Watch the video on Going Barefoot, or
read on 🙂
This months I would like to talk to you about feet again, and how vital it is to our allover body health to give our feet freedom to move and let them do what they are supposed to do –
Carry us wherever the hell we want them to 😉 Preferable Barefoot!
So let’s have a look at these amazing structures.
Our feet are the home to 1/4 of all bones in the body. They contain 33 joints! and over 150 ligaments and 20 muscles.
This is truly amazing stuff.
But think about it. Our feet are our base. Nearly all fascial lines are somewhat directly connected to our feet. We stand or walk on these things a lot ( well, not so much nowadays, but they were designed to cope with that constant amount of stress). And that is exactly why there is so many joints and ligaments and muscles and bones. To be able to move in multiple directions to adjust to all sorts of terrain, and to disperse the amount of force that goes into the feet with each and every step throughout the whole body. Sharing is caring 😉 and going barefoot would be the best way to this.
With this knowing, let me put this to you:
Could it be that a lot of issues we see in knees, hips and even shoulders could originate in the feet due to poor alignment or poor ability to move?
Check this out:
The knee joint as well as most major joints in the body are stacked horizontal. And what happens over time? Cartilage and that inbetween wears away and we see bone on bone scenarios happening. Imagine it was the same in the feet. How quickly would we need new feet to keep walking?
Luckily nature is pretty smart and all joints in the foot are orientated vertical to each other so force can be dispersed through gravity, instead of in line with gravity. Once we get to the ankle, bones start to stack horizontal.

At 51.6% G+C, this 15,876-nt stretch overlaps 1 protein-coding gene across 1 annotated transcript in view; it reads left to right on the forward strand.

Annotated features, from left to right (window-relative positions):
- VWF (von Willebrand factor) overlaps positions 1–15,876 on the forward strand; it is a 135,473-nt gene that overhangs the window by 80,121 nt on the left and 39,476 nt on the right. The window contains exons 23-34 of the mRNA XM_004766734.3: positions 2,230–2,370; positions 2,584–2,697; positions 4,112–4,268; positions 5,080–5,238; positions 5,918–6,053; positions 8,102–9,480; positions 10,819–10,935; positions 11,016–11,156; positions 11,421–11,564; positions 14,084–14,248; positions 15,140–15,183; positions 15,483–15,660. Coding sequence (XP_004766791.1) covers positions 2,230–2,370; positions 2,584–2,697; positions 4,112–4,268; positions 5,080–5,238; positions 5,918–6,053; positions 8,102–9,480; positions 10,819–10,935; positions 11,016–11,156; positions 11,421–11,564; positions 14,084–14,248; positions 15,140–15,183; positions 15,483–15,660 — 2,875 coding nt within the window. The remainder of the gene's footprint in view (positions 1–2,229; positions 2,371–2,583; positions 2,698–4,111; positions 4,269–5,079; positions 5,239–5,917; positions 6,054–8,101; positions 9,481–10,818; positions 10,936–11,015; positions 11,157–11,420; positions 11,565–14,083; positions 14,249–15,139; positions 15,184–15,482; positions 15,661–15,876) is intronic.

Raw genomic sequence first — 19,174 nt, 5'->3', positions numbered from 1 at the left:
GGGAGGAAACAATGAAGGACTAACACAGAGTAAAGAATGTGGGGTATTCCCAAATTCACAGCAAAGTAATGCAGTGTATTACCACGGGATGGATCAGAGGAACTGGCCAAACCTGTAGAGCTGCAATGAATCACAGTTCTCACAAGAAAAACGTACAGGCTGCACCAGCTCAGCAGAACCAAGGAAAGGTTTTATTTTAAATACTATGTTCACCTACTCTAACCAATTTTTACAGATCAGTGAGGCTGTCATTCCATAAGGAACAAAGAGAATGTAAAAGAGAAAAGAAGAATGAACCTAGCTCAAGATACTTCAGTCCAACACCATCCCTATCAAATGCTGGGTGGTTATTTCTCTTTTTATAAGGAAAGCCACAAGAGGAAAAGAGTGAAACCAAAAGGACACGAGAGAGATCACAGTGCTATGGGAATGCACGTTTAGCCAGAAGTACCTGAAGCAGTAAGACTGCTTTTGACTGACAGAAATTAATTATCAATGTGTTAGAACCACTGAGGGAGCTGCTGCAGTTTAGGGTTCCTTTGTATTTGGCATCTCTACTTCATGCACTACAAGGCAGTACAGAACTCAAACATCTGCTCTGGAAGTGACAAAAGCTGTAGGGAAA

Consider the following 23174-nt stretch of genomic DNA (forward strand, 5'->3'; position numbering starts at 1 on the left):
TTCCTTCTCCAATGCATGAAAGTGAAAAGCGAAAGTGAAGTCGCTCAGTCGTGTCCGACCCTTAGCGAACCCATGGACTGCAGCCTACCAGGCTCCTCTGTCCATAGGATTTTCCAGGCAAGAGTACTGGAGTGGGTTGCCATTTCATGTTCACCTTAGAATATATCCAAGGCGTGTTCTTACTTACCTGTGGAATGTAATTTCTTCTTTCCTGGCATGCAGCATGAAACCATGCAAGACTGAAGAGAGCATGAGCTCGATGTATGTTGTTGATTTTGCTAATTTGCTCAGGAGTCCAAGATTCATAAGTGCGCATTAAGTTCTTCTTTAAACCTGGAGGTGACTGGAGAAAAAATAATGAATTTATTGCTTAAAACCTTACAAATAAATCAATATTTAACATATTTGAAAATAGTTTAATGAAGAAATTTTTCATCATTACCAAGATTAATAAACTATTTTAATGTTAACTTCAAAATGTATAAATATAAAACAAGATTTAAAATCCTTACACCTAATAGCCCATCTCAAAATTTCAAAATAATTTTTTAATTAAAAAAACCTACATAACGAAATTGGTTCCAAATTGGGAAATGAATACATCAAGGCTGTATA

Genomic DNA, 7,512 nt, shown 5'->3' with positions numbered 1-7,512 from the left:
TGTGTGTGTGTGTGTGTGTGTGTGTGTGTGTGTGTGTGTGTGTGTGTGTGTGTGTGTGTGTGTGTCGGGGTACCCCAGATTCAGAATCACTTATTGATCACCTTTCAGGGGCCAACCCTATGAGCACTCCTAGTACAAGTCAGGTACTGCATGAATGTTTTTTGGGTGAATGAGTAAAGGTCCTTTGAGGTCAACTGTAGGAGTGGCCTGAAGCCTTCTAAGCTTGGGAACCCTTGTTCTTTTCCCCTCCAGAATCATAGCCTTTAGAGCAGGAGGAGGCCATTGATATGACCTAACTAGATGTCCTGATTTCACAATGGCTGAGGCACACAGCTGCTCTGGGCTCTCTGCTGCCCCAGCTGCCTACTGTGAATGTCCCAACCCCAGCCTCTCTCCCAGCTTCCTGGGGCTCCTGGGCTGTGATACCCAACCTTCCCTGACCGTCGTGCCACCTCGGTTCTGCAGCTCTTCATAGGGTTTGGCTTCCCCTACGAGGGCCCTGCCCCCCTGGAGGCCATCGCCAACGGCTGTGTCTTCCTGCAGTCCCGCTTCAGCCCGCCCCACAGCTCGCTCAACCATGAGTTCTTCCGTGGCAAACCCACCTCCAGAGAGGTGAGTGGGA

This is important because our joints have a position, as well as move.
Simply look at the two following pictures here and imagine how different the joints have to act/move because their position got changed.
The foot in the high heel is very restricted. This is why it looks so staccato when woman walk in high heels.
Now, you may say this is an extreme comparison, and yes it is.
However, even only a slight heel changes the angle of the position of the joints and therefore affects how they move and function.
Yes, our bodies are amazing at adapting to all sorts of situations and stressors, but very often it will get you back at some stage in your life. And even more often somewhere else in the body, and that is exactly why it is then so difficult to find out where the issue originates from.
Another issue we often see and that causes a lot of problems is when you look at the toe box of most shoes. They are narrow and often bind the toes together.
And people wonder why the get hallux valgus (bunions). The big toe has a great responsibility. Most of our body weight gets loaded onto the big toes when walking. If you wear shoes that bind the big toes towards the other toes, away from where it would naturally move to load that weight and take in that force, the body has to find another way to deal with this.
So it uses the next best thing, trying to make it stronger. Your first metatarsal.
To summarize this, we want our feet to have room to move to be mobile to deal with the ground reaction force it is faced with at every single step we take.